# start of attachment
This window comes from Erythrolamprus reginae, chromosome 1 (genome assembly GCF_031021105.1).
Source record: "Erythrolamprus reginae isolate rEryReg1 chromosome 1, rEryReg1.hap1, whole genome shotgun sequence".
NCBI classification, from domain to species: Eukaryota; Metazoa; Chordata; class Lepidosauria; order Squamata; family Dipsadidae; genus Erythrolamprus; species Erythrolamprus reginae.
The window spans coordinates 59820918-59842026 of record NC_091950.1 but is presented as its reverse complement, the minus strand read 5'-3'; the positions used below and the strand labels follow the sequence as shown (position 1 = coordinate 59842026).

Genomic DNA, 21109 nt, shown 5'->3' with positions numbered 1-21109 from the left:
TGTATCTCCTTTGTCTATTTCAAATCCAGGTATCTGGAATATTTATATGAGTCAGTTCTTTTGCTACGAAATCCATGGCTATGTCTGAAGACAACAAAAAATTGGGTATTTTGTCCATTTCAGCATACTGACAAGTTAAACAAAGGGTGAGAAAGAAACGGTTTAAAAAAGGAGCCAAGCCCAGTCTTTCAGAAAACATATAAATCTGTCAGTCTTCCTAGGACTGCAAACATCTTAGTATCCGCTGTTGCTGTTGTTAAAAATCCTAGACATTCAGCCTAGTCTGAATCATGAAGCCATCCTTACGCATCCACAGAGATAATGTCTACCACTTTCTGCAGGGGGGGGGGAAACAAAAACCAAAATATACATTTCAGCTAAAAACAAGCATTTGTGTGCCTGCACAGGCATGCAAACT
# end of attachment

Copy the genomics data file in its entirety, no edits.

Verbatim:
This window comes from Erythrolamprus reginae, chromosome 1 (genome assembly GCF_031021105.1).
Source record: "Erythrolamprus reginae isolate rEryReg1 chromosome 1, rEryReg1.hap1, whole genome shotgun sequence".
NCBI classification, from domain to species: Eukaryota; Metazoa; Chordata; class Lepidosauria; order Squamata; family Dipsadidae; genus Erythrolamprus; species Erythrolamprus reginae.
The window spans coordinates 59820918-59842026 of record NC_091950.1 but is presented as its reverse complement, the minus strand read 5'-3'; the positions used below and the strand labels follow the sequence as shown (position 1 = coordinate 59842026).

Genomic DNA, 21109 nt, shown 5'->3' with positions numbered 1-21109 from the left:
TGTATCTCCTTTGTCTATTTCAAATCCAGGTATCTGGAATATTTATATGAGTCAGTTCTTTTGCTACGAAATCCATGGCTATGTCTGAAGACAACAAAAAATTGGGTATTTTGTCCATTTCAGCATACTGACAAGTTAAACAAAGGGTGAGAAAGAAACGGTTTAAAAAAGGAGCCAAGCCCAGTCTTTCAGAAAACATATAAATCTGTCAGTCTTCCTAGGACTGCAAACATCTTAGTATCCGCTGTTGCTGTTGTTAAAAATCCTAGACATTCAGCCTAGTCTGAATCATGAAGCCATCCTTACGCATCCACAGAGATAATGTCTACCACTTTCTGCAGGGGGGGGGGAAACAAAAACCAAAATATACATTTCAGCTAAAAACAAGCATTTGTGTGCCTGCACAGGCATGCAAACT